by Liz Robbins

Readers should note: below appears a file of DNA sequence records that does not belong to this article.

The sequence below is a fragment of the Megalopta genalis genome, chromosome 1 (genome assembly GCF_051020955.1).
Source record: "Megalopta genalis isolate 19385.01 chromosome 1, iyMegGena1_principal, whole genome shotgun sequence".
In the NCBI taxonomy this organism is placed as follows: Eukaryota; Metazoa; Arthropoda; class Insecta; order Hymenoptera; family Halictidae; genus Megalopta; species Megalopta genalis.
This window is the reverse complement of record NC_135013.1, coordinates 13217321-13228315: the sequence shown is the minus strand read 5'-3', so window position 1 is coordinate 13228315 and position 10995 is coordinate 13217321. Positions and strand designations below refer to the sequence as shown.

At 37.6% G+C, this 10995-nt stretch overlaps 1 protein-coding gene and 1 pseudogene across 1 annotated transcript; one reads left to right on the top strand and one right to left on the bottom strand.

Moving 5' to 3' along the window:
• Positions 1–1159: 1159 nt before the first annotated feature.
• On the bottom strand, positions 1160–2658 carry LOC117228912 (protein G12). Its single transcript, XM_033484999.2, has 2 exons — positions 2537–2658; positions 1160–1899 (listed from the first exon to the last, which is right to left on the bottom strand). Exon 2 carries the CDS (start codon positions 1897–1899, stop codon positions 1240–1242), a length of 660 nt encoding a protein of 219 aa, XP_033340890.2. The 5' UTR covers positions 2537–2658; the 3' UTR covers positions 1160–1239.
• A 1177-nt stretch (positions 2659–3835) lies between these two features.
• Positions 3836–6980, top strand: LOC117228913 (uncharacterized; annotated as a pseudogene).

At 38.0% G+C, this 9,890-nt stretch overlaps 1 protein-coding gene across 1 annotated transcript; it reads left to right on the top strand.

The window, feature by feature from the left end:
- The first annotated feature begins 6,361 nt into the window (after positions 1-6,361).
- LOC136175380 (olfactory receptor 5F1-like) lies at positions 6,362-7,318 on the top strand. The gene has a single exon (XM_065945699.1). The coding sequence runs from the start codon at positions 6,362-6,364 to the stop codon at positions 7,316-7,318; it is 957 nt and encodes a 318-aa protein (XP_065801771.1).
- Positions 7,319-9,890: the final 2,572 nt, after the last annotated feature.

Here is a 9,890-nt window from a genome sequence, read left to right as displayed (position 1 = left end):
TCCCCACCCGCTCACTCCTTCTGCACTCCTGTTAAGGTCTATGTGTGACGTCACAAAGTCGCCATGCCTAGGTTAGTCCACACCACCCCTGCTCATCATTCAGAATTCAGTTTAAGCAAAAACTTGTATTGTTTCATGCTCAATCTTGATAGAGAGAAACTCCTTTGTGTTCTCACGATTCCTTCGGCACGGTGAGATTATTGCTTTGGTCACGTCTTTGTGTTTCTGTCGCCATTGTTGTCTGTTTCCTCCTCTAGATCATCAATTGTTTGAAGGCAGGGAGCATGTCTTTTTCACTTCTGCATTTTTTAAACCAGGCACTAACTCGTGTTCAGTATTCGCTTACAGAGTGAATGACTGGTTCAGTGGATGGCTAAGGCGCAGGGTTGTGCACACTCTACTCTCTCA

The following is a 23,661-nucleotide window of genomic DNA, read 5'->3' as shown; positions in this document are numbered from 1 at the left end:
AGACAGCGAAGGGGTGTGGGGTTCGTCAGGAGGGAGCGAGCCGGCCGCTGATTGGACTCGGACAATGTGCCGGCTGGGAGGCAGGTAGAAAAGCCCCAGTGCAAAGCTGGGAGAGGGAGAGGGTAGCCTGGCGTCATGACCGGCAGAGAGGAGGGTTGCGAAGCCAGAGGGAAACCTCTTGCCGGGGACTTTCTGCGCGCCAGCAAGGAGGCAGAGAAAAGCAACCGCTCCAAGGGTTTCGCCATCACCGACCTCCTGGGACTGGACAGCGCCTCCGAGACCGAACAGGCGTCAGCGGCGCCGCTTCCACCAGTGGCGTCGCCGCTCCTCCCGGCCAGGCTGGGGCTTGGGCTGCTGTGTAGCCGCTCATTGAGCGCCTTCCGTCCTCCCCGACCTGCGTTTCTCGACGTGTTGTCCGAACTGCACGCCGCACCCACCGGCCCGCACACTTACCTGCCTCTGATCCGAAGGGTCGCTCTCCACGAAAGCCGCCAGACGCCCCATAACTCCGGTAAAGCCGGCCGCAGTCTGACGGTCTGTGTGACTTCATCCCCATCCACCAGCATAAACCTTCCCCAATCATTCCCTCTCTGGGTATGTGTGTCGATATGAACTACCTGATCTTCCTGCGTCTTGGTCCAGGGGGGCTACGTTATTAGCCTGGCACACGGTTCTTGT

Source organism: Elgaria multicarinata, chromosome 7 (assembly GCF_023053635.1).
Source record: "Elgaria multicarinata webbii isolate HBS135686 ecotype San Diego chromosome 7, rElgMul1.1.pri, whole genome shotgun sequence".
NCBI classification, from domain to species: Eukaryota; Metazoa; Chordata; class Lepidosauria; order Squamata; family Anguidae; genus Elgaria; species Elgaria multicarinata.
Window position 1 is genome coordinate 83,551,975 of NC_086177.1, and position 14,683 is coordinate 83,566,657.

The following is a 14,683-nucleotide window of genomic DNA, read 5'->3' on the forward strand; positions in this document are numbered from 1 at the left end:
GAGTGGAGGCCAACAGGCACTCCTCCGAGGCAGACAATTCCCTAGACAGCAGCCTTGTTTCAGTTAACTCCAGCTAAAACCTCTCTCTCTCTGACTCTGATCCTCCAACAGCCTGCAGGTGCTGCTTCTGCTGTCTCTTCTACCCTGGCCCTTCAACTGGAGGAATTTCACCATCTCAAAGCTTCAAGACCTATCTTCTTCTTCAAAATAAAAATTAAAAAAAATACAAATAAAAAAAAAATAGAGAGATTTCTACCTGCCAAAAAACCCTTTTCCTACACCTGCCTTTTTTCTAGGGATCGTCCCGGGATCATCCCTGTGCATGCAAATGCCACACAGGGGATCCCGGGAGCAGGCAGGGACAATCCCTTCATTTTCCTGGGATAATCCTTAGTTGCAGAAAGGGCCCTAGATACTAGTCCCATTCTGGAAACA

decides the fate of every love story, even when a cloth is sodden with wetness. He and she ride to town on a noon bus, she, sitting on his handkerchief. They have been sent for groceries, he, one week new, friend to her father, under him at the Consulate. Packed in with peeling leather bags, chickens, goats, dark-eyed men speaking Spanish, not one seat bare. Bruised mango fruit, split. Sticky floor. Her blood, fed by the rules of (her father?) a different country. His heart beating, they must sit very close, a man at the front ordering all windows stay shut. Swollen clouds, his white shirt wet patched, sunned skin peeping through (him?). His arm rims their seat back, whisking her shoulders at each dip in the dirt road. Moss scent and she hears palm trees, feels green-winged birds about them, scattering (her?). The voice inside full-throated, nearly a sob. Air, thrumming with flies. Her tan skirt, it breathes if his bare leg leans. If the invisible (god?) hand—the gold chain, cross at her neck—unclasps.